A relative survival rate helps indicate how long a person with a particular condition will live after receiving a diagnosis in comparison with those without the condition.
For example, if the 5-year relative survival rate is 70%, a person with the condition is 70% as likely to live for 5 years as someone without the condition.
However, it is important to remember that these figures are estimates. A person can consult a healthcare professional about how their condition will affect them.
A person’s survival rate will depend on several factors, including:
- response to treatment
- overall health
- tumor size
- whether the cancer has spread
The following sections provide answers to frequently asked questions about kidney cancer.
How fast does kidney cancer spread?
Depending on the type of kidney cancer, it can spread quickly. For example, clear cell renal carcinoma is the
According to a 2015 study, the growth rate seems to increase in younger people. In their study of 46 people with renal cancer, the average growth rate per year was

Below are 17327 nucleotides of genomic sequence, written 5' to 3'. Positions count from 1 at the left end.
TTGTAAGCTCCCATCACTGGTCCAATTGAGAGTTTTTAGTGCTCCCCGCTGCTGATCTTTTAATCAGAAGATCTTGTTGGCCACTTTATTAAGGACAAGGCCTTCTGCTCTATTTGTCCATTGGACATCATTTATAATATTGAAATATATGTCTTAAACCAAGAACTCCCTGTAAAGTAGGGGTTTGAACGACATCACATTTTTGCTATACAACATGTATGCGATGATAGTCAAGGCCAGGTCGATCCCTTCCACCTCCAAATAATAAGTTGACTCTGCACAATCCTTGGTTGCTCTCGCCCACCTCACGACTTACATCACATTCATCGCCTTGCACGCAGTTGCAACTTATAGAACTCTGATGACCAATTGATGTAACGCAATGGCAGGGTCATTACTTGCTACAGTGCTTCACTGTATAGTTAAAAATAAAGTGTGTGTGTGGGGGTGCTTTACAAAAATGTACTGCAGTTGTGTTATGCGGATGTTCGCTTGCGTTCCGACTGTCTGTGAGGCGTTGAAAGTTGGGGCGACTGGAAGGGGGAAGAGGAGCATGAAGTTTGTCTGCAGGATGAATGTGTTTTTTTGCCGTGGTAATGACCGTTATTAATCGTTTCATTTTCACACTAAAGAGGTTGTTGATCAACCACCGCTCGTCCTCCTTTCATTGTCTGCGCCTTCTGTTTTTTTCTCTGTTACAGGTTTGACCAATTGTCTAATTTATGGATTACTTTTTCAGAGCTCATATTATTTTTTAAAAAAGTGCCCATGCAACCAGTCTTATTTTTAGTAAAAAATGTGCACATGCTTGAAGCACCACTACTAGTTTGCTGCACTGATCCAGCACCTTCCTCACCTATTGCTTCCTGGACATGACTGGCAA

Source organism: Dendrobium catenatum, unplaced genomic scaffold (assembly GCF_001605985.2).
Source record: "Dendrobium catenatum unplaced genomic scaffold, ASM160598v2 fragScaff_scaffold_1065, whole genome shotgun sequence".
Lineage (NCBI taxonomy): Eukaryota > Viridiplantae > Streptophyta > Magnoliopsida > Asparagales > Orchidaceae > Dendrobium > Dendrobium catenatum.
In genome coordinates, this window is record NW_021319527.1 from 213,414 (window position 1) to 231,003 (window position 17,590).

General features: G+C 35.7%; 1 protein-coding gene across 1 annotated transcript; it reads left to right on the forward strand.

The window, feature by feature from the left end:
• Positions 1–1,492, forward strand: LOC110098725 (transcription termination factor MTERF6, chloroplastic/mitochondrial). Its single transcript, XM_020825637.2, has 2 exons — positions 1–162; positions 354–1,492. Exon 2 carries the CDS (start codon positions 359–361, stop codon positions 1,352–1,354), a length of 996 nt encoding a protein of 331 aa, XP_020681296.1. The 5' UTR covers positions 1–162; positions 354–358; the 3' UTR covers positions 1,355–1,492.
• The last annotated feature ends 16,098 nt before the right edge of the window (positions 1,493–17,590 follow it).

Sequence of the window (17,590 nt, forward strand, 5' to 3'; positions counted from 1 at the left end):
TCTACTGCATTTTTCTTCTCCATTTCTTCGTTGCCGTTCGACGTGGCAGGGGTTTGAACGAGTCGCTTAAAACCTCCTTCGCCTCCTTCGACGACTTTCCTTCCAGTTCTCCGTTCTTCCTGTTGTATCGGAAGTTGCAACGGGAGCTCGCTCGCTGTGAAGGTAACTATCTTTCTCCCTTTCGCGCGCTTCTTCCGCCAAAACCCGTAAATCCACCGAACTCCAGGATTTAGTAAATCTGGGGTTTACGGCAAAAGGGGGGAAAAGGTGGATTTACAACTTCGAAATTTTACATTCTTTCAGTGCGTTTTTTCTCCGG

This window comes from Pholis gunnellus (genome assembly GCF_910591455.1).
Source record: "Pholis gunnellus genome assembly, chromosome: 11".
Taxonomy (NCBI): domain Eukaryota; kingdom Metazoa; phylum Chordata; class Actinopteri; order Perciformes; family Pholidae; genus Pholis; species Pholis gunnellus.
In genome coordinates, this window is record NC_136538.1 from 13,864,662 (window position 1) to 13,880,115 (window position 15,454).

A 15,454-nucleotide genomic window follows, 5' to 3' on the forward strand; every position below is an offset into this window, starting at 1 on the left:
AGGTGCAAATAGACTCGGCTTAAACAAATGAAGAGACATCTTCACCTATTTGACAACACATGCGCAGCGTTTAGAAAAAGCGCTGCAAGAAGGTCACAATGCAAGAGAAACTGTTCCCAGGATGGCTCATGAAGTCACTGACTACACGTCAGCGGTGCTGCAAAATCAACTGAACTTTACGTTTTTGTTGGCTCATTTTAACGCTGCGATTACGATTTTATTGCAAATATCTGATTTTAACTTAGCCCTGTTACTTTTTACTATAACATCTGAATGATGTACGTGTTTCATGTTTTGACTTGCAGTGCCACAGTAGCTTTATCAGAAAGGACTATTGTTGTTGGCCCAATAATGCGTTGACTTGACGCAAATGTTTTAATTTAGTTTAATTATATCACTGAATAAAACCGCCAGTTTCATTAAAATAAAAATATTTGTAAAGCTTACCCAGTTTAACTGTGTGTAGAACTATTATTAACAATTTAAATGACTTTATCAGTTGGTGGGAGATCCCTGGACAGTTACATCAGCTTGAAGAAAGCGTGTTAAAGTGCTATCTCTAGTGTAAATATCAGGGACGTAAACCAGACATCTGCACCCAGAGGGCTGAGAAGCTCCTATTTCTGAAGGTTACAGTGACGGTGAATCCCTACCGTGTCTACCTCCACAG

What are the symptoms of kidney cancer in females?
The symptoms of kidney cancer do not change regardless of a person’s sex. However, the United Kingdom’s National Health Service (NHS) notes that the veins in the testicles can swell.
What are the symptoms of a benign kidney tumor?
Papillary renal adenoma is the most common type of noncancerous kidney tumor and typically causes no symptoms.
Other types of benign kidney masses, such as cysts, are also unlikely to cause symptoms. However, in some cases, a person may experience pain, infection, or bleeding.
Kidney cancer may not show signs at an early stage. However, as the cancer progresses, it can cause symptoms that include blood in the urine, a lump or mass developing in the kidney area, and pain in the back.
The symptoms of kidney cancer are not specific, meaning a person may have another condition that is causing them.
Individuals should speak with a doctor if they suspect they may have kidney cancer or have any signs or symptoms that their kidneys are not functioning properly.